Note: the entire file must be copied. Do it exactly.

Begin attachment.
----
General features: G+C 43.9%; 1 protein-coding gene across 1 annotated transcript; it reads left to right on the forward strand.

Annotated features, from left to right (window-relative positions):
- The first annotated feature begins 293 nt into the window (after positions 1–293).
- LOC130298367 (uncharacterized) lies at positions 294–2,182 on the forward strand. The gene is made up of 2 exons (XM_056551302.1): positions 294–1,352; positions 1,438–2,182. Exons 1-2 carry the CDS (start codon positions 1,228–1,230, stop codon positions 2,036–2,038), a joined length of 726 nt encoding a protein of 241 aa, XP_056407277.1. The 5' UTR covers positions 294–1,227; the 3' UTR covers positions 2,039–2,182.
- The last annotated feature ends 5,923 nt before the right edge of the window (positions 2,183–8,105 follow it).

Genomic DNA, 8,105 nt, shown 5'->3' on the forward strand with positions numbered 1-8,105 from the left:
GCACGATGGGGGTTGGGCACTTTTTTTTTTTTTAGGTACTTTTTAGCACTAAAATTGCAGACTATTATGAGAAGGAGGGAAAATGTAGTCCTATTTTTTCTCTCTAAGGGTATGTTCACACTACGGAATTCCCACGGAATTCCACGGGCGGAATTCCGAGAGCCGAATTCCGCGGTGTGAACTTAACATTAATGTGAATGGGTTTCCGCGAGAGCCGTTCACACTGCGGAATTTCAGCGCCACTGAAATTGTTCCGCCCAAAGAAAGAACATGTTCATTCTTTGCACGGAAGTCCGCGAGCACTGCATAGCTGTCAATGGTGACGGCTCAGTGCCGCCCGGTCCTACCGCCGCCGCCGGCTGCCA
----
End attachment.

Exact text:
General features: G+C 43.9%; 1 protein-coding gene across 1 annotated transcript; it reads left to right on the forward strand.

Annotated features, from left to right (window-relative positions):
- The first annotated feature begins 293 nt into the window (after positions 1–293).
- LOC130298367 (uncharacterized) lies at positions 294–2,182 on the forward strand. The gene is made up of 2 exons (XM_056551302.1): positions 294–1,352; positions 1,438–2,182. Exons 1-2 carry the CDS (start codon positions 1,228–1,230, stop codon positions 2,036–2,038), a joined length of 726 nt encoding a protein of 241 aa, XP_056407277.1. The 5' UTR covers positions 294–1,227; the 3' UTR covers positions 2,039–2,182.
- The last annotated feature ends 5,923 nt before the right edge of the window (positions 2,183–8,105 follow it).

Genomic DNA, 8,105 nt, shown 5'->3' on the forward strand with positions numbered 1-8,105 from the left:
GCACGATGGGGGTTGGGCACTTTTTTTTTTTTTAGGTACTTTTTAGCACTAAAATTGCAGACTATTATGAGAAGGAGGGAAAATGTAGTCCTATTTTTTCTCTCTAAGGGTATGTTCACACTACGGAATTCCCACGGAATTCCACGGGCGGAATTCCGAGAGCCGAATTCCGCGGTGTGAACTTAACATTAATGTGAATGGGTTTCCGCGAGAGCCGTTCACACTGCGGAATTTCAGCGCCACTGAAATTGTTCCGCCCAAAGAAAGAACATGTTCATTCTTTGCACGGAAGTCCGCGAGCACTGCATAGCTGTCAATGGTGACGGCTCAGTGCCGCCCGGTCCTACCGCCGCCGCCGGCTGCCA